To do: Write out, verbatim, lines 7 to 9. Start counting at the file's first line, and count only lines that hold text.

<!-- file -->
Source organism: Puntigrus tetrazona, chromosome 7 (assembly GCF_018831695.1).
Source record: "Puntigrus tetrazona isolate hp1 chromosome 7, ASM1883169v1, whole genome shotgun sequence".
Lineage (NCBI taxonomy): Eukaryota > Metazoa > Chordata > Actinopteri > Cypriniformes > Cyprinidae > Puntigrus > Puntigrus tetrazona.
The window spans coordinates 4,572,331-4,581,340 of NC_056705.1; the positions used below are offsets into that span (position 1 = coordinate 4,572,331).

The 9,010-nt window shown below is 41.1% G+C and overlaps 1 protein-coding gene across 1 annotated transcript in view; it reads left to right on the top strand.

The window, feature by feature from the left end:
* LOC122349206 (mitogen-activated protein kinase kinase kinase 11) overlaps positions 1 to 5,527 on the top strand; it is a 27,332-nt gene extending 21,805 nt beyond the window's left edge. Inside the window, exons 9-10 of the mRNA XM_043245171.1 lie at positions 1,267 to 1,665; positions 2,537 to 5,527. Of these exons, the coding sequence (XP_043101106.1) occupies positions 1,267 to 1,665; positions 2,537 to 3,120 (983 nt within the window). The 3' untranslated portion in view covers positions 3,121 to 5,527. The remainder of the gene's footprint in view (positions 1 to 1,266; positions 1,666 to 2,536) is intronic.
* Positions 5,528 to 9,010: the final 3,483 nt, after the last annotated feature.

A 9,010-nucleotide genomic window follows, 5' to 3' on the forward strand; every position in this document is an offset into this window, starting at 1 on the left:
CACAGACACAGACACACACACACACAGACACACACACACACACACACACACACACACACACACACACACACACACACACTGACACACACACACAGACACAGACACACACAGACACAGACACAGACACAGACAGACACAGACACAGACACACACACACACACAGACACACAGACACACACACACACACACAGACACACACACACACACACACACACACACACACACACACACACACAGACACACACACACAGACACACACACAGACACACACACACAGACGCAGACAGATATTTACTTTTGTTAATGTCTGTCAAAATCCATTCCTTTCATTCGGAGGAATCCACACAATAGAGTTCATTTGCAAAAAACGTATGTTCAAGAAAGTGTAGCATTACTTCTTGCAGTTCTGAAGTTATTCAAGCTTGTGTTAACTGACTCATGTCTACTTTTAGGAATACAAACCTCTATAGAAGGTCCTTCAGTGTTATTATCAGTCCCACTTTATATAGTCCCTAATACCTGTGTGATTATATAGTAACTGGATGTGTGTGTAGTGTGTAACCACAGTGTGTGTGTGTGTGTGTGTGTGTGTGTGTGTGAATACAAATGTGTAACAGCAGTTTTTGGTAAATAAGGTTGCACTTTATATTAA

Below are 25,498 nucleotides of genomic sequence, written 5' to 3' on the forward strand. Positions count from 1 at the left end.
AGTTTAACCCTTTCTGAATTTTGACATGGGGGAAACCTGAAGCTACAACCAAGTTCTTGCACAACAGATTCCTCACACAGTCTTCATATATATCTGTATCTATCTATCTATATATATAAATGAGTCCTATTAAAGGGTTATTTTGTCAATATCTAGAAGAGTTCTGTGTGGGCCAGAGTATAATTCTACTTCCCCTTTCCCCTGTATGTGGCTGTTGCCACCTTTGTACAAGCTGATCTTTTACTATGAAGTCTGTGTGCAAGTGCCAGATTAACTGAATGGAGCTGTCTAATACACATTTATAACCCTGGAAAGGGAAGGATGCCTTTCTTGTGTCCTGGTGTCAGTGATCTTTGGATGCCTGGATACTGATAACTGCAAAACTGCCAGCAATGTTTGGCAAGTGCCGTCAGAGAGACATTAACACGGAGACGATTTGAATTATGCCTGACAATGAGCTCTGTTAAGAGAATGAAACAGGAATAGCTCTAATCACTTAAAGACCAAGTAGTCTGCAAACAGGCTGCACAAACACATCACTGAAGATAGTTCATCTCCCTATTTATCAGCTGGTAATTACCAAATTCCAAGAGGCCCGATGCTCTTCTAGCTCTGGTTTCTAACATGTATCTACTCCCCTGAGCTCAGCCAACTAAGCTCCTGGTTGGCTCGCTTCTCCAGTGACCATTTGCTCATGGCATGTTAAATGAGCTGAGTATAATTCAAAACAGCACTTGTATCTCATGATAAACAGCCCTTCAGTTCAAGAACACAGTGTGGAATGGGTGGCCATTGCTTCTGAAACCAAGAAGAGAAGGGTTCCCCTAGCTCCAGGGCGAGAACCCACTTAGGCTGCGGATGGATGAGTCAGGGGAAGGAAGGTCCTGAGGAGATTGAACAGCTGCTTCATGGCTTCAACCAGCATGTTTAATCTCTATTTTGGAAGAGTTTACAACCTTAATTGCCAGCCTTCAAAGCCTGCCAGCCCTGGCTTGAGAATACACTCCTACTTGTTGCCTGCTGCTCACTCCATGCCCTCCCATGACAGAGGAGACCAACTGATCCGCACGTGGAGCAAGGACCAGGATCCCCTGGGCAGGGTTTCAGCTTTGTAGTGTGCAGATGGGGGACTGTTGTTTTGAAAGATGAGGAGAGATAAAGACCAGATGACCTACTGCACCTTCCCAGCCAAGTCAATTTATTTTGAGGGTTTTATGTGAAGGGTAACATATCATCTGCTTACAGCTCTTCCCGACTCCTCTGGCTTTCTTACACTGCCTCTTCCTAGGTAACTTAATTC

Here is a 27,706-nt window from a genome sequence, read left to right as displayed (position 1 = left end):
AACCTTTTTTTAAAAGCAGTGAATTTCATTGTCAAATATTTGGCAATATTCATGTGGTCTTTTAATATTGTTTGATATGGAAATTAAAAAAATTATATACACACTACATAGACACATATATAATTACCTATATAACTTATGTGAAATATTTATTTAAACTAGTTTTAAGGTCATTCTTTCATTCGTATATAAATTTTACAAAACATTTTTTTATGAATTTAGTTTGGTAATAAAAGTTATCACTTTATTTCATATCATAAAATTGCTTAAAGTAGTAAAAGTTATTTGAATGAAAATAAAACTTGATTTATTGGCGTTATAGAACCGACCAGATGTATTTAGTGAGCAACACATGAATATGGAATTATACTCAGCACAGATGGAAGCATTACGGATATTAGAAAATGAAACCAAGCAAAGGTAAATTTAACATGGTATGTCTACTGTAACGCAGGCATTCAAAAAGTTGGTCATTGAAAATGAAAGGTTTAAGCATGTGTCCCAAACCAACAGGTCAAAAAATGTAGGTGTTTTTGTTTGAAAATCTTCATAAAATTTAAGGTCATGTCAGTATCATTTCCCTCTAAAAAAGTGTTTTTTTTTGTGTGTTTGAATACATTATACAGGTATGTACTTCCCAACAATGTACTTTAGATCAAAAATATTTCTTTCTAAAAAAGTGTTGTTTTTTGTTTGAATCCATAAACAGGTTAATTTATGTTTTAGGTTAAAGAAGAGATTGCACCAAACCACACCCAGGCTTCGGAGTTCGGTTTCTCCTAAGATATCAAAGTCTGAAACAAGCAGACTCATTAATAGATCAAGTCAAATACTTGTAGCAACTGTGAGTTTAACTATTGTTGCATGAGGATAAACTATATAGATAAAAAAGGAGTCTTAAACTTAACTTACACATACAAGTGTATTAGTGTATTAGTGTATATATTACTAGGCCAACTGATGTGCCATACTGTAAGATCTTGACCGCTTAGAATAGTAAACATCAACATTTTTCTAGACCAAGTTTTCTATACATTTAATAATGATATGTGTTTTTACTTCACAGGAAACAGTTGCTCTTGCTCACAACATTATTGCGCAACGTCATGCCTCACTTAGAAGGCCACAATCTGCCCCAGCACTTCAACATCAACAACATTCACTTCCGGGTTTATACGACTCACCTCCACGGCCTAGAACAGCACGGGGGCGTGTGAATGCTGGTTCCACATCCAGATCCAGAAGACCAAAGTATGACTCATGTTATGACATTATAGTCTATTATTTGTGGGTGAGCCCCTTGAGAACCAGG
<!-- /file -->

* LOC122349206 (mitogen-activated protein kinase kinase kinase 11) overlaps positions 1 to 5,527 on the top strand; it is a 27,332-nt gene extending 21,805 nt beyond the window's left edge. Inside the window, exons 9-10 of the mRNA XM_043245171.1 lie at positions 1,267 to 1,665; positions 2,537 to 5,527. Of these exons, the coding sequence (XP_043101106.1) occupies positions 1,267 to 1,665; positions 2,537 to 3,120 (983 nt within the window). The 3' untranslated portion in view covers positions 3,121 to 5,527. The remainder of the gene's footprint in view (positions 1 to 1,266; positions 1,666 to 2,536) is intronic.
* Positions 5,528 to 9,010: the final 3,483 nt, after the last annotated feature.

A 9,010-nucleotide genomic window follows, 5' to 3' on the forward strand; every position in this document is an offset into this window, starting at 1 on the left: